IN THE MATTER OF AN APPLICATION FOR A HEARING BY VIDEO CONFERENCING BY THE ATTORNEY GENERAL ON BEHALF OF THE FEDERAL COURT IN CRIMINAL AND CORRECTIONAL MATTERS, NUMBER 11, BUENOS AIRES, ARGENTINE REPUBLIC UNDER SECTION 5(1) OF THE EVIDENCE (PROCEEDINGS IN OTHER JURISDICTIONS) (TURKS AND CAICOS ISLANDS) ORDER

 

 

 

 

 

 

 

 

WRITTEN REASONS

 

 

 

Before:                                         The Hon. Mr. Justice Anthony S. Gruchot

Appearances:                            Mrs. Shayone Handfield-Gardiner for the Attorney General

 

Hearing Date:                           21 October 2022  

Venue:                                          Court 5, Graceway Plaza, Providenciales

Handed Down:                         8 November 2022 at 2:00 p.m. by email

The Application

  1. This was  an application by way of letters rogatory dated 3 October 2022[1] from the Judge in charge of the Federal Criminal and Correctional Court, No. 11, Secretary 21, Buenos Aires, Argentine Republic in case number 17.459/2018 pursuant to a Letter of Request for judicial co-operation dated 14 October 2022 from the Embassy of the Argentine Republic (‘the Request’) to ensure the participation of the Defendant at a hearing to take place on Monday 24 October 2022 at 12:00 p.m. (U.T.C. -3) by video conferencing.
  2. The application was brought before the Court by way of ex-parte Originating Summons filed on 18 October 2022 by the Honourable Attorney General seeking the following relief:
    1. That the Defendant attend at the Supreme Court, Providenciales, to be examined orally, by way of video-conferencing, at a hearing to be held before the Federal Criminal and Correctional Court, Number 11, Buenos Aries, Argentine Republic on the 24th Day of October 2022 at 12:00 noon (UTC) being 8:00 a.m. (local time)[2].
    2. The Attorney General be at liberty to apply for such other orders as may from time to time be necessary with regard to this matter.
  3. The application was supported by an affidavit sworn on 17 October 2022 by Clemar Hippolyte, Principal Crown Counsel and which was filed with the Originating Summons.
  4. The requested measures set out in the Request for assistance were:
    1. To provide assistance and take the necessary steps in order to carry out the hearing fixed for Monday, 24 October 2022 at 12:00 p.m. (UTC -3) by video conferencing for the defendant, Peter Michael KARAM to answer formal questioning (according to the terms and conditions set forth in Section 294 of the Argentine Procedure Criminal Code).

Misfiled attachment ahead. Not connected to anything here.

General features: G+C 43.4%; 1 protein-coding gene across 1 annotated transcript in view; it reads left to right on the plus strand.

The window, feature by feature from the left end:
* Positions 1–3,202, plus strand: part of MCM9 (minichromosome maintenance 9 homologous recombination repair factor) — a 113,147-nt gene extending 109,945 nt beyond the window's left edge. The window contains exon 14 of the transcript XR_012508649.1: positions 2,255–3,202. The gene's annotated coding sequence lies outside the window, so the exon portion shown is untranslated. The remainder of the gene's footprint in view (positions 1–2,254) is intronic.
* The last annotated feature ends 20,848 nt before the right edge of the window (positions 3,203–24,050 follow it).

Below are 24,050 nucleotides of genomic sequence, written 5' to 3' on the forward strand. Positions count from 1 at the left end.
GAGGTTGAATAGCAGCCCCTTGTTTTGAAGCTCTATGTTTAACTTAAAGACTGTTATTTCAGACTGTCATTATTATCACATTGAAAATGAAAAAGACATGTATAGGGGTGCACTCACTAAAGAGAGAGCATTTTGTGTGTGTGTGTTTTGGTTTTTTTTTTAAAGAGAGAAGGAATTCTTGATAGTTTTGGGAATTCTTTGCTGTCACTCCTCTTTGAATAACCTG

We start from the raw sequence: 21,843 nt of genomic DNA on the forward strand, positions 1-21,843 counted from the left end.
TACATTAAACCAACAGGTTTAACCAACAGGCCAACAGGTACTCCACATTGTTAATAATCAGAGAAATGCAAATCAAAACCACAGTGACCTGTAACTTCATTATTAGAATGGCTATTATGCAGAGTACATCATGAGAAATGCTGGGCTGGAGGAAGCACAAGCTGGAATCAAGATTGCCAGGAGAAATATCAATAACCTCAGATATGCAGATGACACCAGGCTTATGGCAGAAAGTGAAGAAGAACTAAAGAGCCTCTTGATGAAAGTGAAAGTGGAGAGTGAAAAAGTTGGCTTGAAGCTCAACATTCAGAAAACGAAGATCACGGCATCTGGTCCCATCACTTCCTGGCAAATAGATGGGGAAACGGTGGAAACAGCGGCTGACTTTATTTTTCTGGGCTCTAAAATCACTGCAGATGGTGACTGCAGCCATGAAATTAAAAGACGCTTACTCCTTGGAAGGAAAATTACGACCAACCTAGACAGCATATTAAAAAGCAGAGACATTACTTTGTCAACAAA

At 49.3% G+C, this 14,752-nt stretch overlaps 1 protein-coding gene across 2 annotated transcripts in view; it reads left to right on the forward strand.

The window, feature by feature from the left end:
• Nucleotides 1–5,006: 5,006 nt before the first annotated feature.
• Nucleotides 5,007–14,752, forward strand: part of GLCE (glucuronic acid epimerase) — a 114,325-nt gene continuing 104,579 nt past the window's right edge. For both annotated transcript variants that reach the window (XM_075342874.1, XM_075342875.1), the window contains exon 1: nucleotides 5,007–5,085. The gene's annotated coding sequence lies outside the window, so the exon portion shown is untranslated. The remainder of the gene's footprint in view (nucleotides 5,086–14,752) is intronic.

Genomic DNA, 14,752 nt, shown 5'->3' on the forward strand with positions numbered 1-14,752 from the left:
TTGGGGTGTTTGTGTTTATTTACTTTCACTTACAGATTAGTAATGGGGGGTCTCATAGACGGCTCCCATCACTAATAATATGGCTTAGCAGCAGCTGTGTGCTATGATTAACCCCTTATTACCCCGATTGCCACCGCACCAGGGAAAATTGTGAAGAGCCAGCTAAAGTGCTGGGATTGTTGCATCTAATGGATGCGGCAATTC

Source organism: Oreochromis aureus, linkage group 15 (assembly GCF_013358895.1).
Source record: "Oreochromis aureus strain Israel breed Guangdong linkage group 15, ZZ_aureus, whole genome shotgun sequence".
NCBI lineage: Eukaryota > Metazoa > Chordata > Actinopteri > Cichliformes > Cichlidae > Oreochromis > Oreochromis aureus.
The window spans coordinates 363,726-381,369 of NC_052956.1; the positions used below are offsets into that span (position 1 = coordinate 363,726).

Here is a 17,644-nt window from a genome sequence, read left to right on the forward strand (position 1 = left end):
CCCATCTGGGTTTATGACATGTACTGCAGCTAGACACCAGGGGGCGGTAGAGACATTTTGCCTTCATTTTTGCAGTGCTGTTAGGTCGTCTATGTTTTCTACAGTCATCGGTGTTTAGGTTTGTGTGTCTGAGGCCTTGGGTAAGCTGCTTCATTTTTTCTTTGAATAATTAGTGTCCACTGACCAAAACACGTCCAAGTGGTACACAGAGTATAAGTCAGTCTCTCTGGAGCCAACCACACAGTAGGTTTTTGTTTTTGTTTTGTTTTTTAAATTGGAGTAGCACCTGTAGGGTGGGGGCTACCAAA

2. To take all the necessary steps in order to guarantee the Peter Michael KARAM be present in the video conference.
    3. To provide the necessary elements to perform this act (communication devices and connection to the ‘Internet’ network).
  5. The legal framework for such a request is provided for pursuant to The Evidence (Proceedings in Other Jurisdictions) (Turks and Caicos Islands) Order 1987 (‘the 1987 Order’) which extends sections 1 to 10 of, and schedule 2 to, the Evidence (Proceedings in Other Jurisdictions) Act 1975[3] to the Turks and Caicos Islands.
  6. Of effect to the application are the following provisions of the 1987 Order:

Application to Supreme Court for assistance in obtaining evidence for civil proceedings in other court

1. Where an application is made to the Supreme Court for an order for evidence to be obtained in the Turks and Caicos Islands, and the Court is satisfied–

(a) that the application is made in pursuance of a request issued by or on behalf of a court or tribunal (“the requesting court”) exercising jurisdiction in a country or territory outside the Turks and Caicos Islands; and

(b) that the evidence to which the application relates is to be obtained for the purposes of civil proceedings which either have been instituted before the requesting court or whose institution before that court is contemplated,

the Supreme Court shall have the powers conferred on it by the following provisions of this Act.

Power of Supreme Court to give effect to application for assistance